Side, Turkish Riviera

Holiday Apartment in Turkey - Side, Turkish Riviera

Side

SideSide is located on a peninsula on the Mediterranean coast protected by seawalls. Side is one of the best-known classical sites in Turkey.

There are many remains of aquaducts which brought water from the Taurus mountain foothills and surrounding country. The old baths have been restored and turned into a museum housing one of Turkey's finest archaeological collections of statues and art treasures.

One of its most important buildings is its 15,000 spectator theatre. The difference between this Roman theatre and other antique theatres in the region is that it is not built against a hillside. The 2 storey theatre, built on a series of arches, is 20m high. The orchestra and stage are in a state of ruin. Other monuments include the Agora, the Apollo Temple, a fountain and a necropolis.

There are numerous cafés and restaurants with a view of the sea, and the shops that line the narrow streets sell typical Turkish handicrafts including leather goods and Turkey's famous beautiful gold jewellery.

History of the City

NEMESIS Side was founded by Aeolians of the Aegean region. The history of the town extends back to the 7C BC. "Side" meant "pomegranate" in the local language. Until the Roman Imperial period, pomegranate was the symbol used on the coins of Side. In the two centuries following Alexander the Great, Side was dominated usually by the Seleucids of Syria and less often by the Ptolemy of Egypt.

The peak period of the city of Side started around 2C BC when it had established and maintained good relations with the Roman Empire. This period continued until the 3C AD. The most impressive of the structures to be seen in the town had been constructed during those times. Side lost its prominence during the 4C AD, however it prospered as a clerical centre in the 5C AD. By the 10C AD, with earthquakes, Christian zealots and Arab raids, the site was completely abandoned and left to be buried.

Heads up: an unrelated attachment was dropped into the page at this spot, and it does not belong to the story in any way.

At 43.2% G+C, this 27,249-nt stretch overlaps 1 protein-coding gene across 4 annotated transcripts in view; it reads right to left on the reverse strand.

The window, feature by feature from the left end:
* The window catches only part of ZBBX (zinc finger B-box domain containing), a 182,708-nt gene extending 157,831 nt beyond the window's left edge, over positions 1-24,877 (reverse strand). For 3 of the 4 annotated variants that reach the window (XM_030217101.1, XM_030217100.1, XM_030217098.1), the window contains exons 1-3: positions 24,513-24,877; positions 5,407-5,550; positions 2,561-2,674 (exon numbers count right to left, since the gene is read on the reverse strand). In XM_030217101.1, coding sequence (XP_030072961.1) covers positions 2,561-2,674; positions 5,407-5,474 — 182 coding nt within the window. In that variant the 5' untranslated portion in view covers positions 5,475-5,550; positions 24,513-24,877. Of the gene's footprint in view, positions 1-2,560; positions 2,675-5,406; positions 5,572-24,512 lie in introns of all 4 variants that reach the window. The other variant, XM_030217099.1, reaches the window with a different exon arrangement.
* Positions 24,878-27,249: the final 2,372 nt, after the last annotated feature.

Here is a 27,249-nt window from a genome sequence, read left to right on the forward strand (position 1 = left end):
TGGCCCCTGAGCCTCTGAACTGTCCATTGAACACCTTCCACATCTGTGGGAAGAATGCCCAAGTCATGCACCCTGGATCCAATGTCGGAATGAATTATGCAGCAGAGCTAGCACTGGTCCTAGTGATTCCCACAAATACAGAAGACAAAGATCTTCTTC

The last massive settlement in Side was in 1895 when Turkish immigrants from Crete were settled in the town. This settlement is the nucleus of the present town. But the old and the new are insolubly merged and intertwined in Side.

Side, Turkey The entrance to the old town is from among the well preserved city walls and through the main gate of the ancient city, but the gate itself has been damaged badly. After the main gate, starts the colonnaded street. The modern road follows the exact course of the ancient avenue, although the marble columns that were once used do not exist anymore. A few broken stubs can be seen near the old Roman baths.

The colonnaded street reaches first to the Agora and then to the theater. It was one arm of the two avenues in the Corinthian style. At the left side of the avenue are the remains of a Byzantine Basilica.

The remains of a public bath have been restored and now serve as the Museum. This building is situated before the Agora, on the right side of the street. At the Museum, Roman period statues and sarcophagi are on display. The remains of the Agora can be seen on the left side. This was also the place where pirates sold slaves.

Side, Turkey] After the Agora comes the theater with the remains of a monumental gate and a fountain at the entrance. The fountain has been restored. The present remains of the theater date from the 2C AD. The skene of the theater is in a bad state. The theater had a seating capacity of 15,000 people and was used in the late Roman period for gladiator fights. The theater was used as an open air church in the 5-6C AD. Near the theater was the Temple of Dionysus of the early Roman period.

The colonnaded avenue which starts at the gate and leads up to the theater used to extend on the other side, down to the harbour. This part of the avenue is now beneath the present town of Side. Near the harbour there are two temples side by side. One of these has been dedicated to Apollo and the other to Artemis. Six columns of the Apollo Temple have been restored and re-erected. In front of the temples was a Byzantine Basilica.

 
© Wendy Blann
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